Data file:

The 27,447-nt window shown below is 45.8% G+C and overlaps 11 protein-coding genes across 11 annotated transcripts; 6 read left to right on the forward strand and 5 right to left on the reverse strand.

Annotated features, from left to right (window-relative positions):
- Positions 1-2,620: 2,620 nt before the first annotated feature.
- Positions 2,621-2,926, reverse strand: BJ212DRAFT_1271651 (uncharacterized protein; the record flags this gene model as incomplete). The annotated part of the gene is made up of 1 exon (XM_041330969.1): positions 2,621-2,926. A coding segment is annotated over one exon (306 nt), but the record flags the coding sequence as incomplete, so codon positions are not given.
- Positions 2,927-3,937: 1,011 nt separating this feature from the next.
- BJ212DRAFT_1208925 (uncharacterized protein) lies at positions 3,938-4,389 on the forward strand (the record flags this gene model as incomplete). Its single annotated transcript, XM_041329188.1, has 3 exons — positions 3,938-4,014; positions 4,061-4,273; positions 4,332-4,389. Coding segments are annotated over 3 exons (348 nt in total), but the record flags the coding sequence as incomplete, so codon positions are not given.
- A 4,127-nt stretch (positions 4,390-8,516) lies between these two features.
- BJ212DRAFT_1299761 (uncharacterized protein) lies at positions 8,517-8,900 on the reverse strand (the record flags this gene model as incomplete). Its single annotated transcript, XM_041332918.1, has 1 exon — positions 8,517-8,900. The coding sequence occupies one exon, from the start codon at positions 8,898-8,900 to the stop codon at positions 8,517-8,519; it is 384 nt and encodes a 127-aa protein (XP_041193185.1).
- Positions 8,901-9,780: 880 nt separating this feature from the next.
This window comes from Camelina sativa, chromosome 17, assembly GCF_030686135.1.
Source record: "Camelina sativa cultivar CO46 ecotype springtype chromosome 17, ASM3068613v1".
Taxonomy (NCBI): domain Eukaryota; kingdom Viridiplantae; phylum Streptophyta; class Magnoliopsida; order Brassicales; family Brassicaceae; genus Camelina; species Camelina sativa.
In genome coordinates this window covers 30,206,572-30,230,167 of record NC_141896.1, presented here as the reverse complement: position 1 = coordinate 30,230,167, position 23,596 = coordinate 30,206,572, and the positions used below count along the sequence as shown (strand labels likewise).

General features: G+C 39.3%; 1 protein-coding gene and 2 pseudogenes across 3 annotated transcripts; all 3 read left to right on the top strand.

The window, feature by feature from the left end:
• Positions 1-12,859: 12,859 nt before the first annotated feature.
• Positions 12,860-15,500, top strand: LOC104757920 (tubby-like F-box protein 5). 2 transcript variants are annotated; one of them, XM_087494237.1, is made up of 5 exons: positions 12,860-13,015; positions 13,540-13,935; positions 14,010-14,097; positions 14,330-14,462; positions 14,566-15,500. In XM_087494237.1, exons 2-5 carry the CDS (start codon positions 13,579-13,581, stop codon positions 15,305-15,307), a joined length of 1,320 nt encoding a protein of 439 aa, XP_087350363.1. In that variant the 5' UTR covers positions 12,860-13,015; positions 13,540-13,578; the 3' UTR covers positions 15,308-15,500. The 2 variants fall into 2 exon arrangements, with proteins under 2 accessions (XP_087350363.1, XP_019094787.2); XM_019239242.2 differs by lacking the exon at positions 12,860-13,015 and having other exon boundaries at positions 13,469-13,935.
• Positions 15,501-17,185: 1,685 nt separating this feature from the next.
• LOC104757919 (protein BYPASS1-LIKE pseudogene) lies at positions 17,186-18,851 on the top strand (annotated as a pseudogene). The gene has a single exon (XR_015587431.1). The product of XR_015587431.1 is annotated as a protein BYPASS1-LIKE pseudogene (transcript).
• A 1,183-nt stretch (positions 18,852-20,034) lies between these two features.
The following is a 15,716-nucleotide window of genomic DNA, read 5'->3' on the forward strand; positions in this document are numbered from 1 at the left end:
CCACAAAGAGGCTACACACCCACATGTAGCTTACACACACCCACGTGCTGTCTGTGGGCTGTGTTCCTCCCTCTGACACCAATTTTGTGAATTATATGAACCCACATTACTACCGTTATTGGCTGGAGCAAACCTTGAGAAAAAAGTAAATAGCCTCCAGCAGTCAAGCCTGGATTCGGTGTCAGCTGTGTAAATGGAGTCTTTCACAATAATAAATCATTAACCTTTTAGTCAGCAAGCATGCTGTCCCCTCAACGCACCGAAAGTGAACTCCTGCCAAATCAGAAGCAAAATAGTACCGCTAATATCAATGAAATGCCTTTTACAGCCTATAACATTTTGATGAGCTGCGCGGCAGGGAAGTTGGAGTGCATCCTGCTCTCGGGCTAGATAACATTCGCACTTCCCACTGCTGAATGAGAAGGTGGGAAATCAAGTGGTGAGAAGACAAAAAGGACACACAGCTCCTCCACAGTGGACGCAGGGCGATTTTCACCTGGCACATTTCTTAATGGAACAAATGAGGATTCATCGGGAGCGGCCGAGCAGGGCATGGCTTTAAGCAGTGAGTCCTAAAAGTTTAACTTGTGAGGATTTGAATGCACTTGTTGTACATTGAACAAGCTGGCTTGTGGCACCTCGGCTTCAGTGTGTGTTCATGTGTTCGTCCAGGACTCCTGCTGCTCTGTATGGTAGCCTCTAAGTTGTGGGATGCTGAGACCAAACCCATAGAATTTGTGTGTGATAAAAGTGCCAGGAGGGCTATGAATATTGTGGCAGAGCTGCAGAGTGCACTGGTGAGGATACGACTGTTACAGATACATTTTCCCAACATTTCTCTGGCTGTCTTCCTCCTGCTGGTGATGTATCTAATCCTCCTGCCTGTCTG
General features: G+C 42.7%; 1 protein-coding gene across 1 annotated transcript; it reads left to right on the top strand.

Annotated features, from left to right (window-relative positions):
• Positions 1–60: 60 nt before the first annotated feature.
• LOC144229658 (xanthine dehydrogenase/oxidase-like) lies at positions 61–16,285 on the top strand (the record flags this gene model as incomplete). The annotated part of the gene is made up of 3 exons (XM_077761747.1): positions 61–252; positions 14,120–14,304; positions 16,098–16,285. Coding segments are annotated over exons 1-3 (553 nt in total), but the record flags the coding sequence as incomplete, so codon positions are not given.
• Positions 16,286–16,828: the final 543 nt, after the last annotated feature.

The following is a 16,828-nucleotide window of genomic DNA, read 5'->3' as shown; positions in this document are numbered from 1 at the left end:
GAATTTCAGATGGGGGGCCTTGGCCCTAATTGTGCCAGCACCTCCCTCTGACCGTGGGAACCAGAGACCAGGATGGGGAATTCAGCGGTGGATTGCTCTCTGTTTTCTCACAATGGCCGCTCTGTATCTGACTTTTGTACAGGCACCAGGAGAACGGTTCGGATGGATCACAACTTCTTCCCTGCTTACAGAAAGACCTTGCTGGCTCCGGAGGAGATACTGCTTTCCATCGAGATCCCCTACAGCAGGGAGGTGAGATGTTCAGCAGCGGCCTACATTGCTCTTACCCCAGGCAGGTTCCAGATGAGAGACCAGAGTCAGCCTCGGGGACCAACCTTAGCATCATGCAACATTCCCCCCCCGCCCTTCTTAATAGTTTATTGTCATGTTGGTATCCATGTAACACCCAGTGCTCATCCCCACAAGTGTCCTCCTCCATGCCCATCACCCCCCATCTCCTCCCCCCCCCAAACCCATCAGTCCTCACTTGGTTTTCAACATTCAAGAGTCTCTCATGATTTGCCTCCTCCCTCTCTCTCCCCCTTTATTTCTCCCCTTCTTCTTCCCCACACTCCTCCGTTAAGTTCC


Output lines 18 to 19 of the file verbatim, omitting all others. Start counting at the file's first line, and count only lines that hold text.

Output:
• Positions 15,501-17,185: 1,685 nt separating this feature from the next.
• LOC104757919 (protein BYPASS1-LIKE pseudogene) lies at positions 17,186-18,851 on the top strand (annotated as a pseudogene). The gene has a single exon (XR_015587431.1). The product of XR_015587431.1 is annotated as a protein BYPASS1-LIKE pseudogene (transcript).